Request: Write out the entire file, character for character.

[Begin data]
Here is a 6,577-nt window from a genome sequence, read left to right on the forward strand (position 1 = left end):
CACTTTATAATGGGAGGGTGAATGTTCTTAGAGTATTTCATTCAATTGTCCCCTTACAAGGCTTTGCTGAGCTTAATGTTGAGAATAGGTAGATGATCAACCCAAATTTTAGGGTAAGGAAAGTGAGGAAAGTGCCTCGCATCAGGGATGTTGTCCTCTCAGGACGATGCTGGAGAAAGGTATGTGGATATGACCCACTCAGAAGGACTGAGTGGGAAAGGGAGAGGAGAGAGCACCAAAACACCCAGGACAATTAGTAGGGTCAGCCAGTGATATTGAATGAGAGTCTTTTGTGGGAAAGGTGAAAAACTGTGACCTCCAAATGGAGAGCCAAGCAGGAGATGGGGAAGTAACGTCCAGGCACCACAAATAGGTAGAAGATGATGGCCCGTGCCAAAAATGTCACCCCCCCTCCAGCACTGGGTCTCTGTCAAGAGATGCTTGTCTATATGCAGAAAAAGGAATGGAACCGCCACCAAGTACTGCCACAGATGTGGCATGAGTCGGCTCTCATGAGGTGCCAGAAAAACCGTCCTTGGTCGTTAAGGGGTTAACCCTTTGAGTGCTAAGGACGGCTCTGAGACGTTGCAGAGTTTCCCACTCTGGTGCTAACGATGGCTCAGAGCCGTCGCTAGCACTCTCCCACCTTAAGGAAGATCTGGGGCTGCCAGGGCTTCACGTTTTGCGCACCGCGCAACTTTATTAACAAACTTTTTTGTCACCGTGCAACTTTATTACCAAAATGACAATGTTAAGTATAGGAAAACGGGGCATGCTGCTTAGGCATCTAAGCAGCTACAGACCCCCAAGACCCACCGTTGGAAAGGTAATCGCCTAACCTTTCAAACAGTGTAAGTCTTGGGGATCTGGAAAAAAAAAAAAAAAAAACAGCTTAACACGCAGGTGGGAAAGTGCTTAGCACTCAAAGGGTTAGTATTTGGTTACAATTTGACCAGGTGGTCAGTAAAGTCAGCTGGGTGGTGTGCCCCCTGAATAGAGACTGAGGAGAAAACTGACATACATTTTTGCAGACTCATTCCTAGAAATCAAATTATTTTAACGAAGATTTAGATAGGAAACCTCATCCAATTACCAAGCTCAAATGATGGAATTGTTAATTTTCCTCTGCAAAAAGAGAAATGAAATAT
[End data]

Here is a 6,577-nt window from a genome sequence, read left to right on the forward strand (position 1 = left end):
CACTTTATAATGGGAGGGTGAATGTTCTTAGAGTATTTCATTCAATTGTCCCCTTACAAGGCTTTGCTGAGCTTAATGTTGAGAATAGGTAGATGATCAACCCAAATTTTAGGGTAAGGAAAGTGAGGAAAGTGCCTCGCATCAGGGATGTTGTCCTCTCAGGACGATGCTGGAGAAAGGTATGTGGATATGACCCACTCAGAAGGACTGAGTGGGAAAGGGAGAGGAGAGAGCACCAAAACACCCAGGACAATTAGTAGGGTCAGCCAGTGATATTGAATGAGAGTCTTTTGTGGGAAAGGTGAAAAACTGTGACCTCCAAATGGAGAGCCAAGCAGGAGATGGGGAAGTAACGTCCAGGCACCACAAATAGGTAGAAGATGATGGCCCGTGCCAAAAATGTCACCCCCCCTCCAGCACTGGGTCTCTGTCAAGAGATGCTTGTCTATATGCAGAAAAAGGAATGGAACCGCCACCAAGTACTGCCACAGATGTGGCATGAGTCGGCTCTCATGAGGTGCCAGAAAAACCGTCCTTGGTCGTTAAGGGGTTAACCCTTTGAGTGCTAAGGACGGCTCTGAGACGTTGCAGAGTTTCCCACTCTGGTGCTAACGATGGCTCAGAGCCGTCGCTAGCACTCTCCCACCTTAAGGAAGATCTGGGGCTGCCAGGGCTTCACGTTTTGCGCACCGCGCAACTTTATTAACAAACTTTTTTGTCACCGTGCAACTTTATTACCAAAATGACAATGTTAAGTATAGGAAAACGGGGCATGCTGCTTAGGCATCTAAGCAGCTACAGACCCCCAAGACCCACCGTTGGAAAGGTAATCGCCTAACCTTTCAAACAGTGTAAGTCTTGGGGATCTGGAAAAAAAAAAAAAAAAAACAGCTTAACACGCAGGTGGGAAAGTGCTTAGCACTCAAAGGGTTAGTATTTGGTTACAATTTGACCAGGTGGTCAGTAAAGTCAGCTGGGTGGTGTGCCCCCTGAATAGAGACTGAGGAGAAAACTGACATACATTTTTGCAGACTCATTCCTAGAAATCAAATTATTTTAACGAAGATTTAGATAGGAAACCTCATCCAATTACCAAGCTCAAATGATGGAATTGTTAATTTTCCTCTGCAAAAAGAGAAATGAAATAT